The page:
Me too. M$ are between a rock and the hard place. iPad is killing them and surface in hardware. Now iWorks is going to put the boot in.
Adding to the crown jewels of Apple's business. The ecosystem.
Add in that OS X now costs nothing? That's another layer of money that business now don't have to pay for. (If only Apple would make their Mac hardware just that bit cheaper...they used to!!!)
Lemon Bon Bon.
Business will just invest in one eco-system. That works.
Across iPhone. iPad. (There's 200 million in sales nearly next year, just there!) That's some pressure from users to bring in their own kit!
And there's the Mac.
All of it. iCloud.
The App store.
All of it.
Just works. All connected. No extra training. Simple.
Whether you are on iPhone, iPad or Mac. It just is the 'Mac' experience.
All Apple have to do is keep going, keep piling the pressure on.
Lemon Bon Bon.
Add in a bigger iPhone...
and a 13 incher iPad....
AND A MORE AFFORDABLE iMAC for the LOVE OF GOD.
macapfel wrote: »
In the light of the iWork disaster this looks good. I am using iWork since years as only Office suite. I don't think I want to go back to MS Office. I don't want to pay $100 per year. But Apple has to rectify what they have done with iWork, or I might jump ship in a year or so.
Knee jerk over reaction by some people. A disaster would be the US dollar collapsing in the next 2-5 years...
What Patsu said.
Semi-related: I can tell you one thing I wish Apple would copy from Microsoft's IE is the ability to right click on a table in the browser and export to Excel, or in Apple's case, Numbers. I absolutely love that feature as we use a lot of tabular data on the web and it is a super fast way to get it into a spreadsheet.
While not as convenient as right-clicking, you can simply copy the table and then paste it into Numbers.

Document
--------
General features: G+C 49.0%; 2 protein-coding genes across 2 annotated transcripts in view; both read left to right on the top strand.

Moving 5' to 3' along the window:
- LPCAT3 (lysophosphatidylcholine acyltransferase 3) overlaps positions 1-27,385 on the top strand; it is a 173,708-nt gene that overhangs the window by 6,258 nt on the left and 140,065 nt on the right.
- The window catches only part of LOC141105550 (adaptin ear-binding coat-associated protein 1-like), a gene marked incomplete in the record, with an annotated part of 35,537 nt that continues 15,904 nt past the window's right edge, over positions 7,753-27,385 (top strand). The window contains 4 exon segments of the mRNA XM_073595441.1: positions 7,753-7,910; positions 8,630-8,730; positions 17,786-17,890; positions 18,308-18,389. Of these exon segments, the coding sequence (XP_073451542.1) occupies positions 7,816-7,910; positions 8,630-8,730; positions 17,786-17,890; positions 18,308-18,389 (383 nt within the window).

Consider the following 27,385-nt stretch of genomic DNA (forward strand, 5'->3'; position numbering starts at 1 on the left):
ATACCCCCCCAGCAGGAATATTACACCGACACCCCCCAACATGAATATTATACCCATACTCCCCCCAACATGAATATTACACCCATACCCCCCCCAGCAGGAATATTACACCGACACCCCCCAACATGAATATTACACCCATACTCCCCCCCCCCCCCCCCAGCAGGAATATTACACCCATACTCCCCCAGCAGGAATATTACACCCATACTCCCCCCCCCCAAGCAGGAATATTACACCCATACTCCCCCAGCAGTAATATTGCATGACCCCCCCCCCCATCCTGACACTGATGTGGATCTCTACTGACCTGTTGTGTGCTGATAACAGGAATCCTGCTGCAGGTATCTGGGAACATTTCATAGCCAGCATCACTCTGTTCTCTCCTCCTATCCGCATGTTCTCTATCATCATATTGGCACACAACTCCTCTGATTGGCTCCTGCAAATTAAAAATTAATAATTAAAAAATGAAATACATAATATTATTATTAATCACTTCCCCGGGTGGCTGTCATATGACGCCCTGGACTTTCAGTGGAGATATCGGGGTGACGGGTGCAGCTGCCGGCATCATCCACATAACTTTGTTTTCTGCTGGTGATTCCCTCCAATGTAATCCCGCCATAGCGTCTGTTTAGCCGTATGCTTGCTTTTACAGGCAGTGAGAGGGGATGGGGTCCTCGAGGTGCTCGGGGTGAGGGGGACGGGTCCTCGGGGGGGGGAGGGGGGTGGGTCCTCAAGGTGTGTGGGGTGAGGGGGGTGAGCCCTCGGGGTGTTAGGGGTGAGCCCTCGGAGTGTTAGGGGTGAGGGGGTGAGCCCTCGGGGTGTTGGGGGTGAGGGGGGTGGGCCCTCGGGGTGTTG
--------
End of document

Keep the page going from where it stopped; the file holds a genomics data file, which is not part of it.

Your serious right, I'm sure Numbers is okay for the average consumer to do their home budget on but the second you require a scripting language to calculate the PnL from thousands of trades from different exchanges in which the source information comes from 15 different sources ranging from XML, comma separated files to password protected Oracle DB that are located on remote servers across the Atlantic, Number starts to look like a toy real fast, So please clarify what you mean.
The thing is - if Apple creates a productivity suite that makes ALL users happy, power users as well as the more casual user, the suite will end up like MS Office (and only power users will be truly happy). It will be better for the vast majority if iWorks never catches up with MS Office. The real power users should continue to use Office and the rest of us will gravitate towards our suite of preference.
Think of this as a preemptive move by Apple, sort of like what happened with Google Maps. Since Google wasn't updating the platform with features that they were doing for Android, Apple said we will go our own way, remove Maps and provide our own. That cuts into Google's revenue. Thus, Google had two choices, stay off the iOS platform, which provided huge chunk of search revenue, or put out their own version of Maps that competes and provides features on parity.